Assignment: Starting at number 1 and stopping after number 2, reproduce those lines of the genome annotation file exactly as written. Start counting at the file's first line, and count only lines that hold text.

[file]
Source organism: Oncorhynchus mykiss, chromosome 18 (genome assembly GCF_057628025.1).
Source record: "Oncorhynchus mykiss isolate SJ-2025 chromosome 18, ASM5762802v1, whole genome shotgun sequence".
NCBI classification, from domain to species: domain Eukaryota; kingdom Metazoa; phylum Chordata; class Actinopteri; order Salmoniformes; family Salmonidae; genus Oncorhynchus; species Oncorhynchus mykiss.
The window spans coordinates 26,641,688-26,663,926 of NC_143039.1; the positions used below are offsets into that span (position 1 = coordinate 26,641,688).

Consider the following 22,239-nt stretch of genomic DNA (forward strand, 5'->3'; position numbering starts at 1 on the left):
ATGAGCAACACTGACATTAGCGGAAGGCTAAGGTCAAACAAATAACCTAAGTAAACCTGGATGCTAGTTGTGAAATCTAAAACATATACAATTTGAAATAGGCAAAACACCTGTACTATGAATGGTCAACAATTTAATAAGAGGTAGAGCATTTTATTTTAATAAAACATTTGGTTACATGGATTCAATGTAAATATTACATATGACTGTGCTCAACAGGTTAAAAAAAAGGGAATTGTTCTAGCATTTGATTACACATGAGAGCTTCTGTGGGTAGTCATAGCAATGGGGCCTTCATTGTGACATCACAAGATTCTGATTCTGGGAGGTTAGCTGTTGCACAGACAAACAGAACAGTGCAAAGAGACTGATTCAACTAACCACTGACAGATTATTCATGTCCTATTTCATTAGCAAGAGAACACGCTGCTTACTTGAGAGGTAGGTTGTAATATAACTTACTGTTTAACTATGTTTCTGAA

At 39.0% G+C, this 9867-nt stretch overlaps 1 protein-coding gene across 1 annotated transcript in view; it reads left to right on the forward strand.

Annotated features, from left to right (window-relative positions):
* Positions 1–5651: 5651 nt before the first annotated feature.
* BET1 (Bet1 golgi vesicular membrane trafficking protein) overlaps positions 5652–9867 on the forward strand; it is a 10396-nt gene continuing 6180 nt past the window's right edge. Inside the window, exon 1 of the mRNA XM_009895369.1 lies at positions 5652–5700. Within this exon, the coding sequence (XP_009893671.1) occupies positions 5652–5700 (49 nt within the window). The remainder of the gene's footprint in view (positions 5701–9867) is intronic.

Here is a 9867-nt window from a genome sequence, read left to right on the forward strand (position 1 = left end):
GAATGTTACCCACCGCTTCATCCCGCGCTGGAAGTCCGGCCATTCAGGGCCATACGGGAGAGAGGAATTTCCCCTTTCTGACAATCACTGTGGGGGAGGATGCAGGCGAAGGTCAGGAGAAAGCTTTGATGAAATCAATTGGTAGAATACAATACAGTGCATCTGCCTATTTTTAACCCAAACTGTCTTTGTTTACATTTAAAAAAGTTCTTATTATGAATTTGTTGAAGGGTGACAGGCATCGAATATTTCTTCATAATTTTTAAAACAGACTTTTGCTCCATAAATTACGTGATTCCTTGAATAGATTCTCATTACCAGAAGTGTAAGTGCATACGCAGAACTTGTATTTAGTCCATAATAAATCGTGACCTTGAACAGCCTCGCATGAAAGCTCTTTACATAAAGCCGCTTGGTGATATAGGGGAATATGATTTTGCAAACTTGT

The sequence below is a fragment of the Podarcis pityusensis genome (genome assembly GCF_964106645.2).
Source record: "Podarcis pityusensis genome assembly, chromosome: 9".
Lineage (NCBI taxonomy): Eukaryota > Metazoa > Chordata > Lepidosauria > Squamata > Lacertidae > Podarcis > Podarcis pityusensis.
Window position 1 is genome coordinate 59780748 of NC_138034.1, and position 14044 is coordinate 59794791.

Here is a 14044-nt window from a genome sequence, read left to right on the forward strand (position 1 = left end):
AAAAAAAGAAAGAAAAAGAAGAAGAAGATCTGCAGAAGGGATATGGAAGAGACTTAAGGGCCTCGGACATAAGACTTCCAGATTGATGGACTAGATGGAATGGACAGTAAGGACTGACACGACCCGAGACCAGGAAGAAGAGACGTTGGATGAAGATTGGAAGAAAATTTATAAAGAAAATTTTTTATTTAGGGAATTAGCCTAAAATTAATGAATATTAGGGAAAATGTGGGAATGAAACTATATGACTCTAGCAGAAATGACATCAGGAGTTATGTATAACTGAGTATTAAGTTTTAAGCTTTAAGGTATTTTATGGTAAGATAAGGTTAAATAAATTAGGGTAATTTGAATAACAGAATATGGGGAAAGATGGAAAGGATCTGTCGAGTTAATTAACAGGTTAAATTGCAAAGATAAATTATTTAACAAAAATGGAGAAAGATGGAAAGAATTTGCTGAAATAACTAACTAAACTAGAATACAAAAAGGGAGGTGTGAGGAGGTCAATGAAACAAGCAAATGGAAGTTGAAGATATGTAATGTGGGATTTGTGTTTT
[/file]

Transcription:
Source organism: Oncorhynchus mykiss, chromosome 18 (genome assembly GCF_057628025.1).
Source record: "Oncorhynchus mykiss isolate SJ-2025 chromosome 18, ASM5762802v1, whole genome shotgun sequence".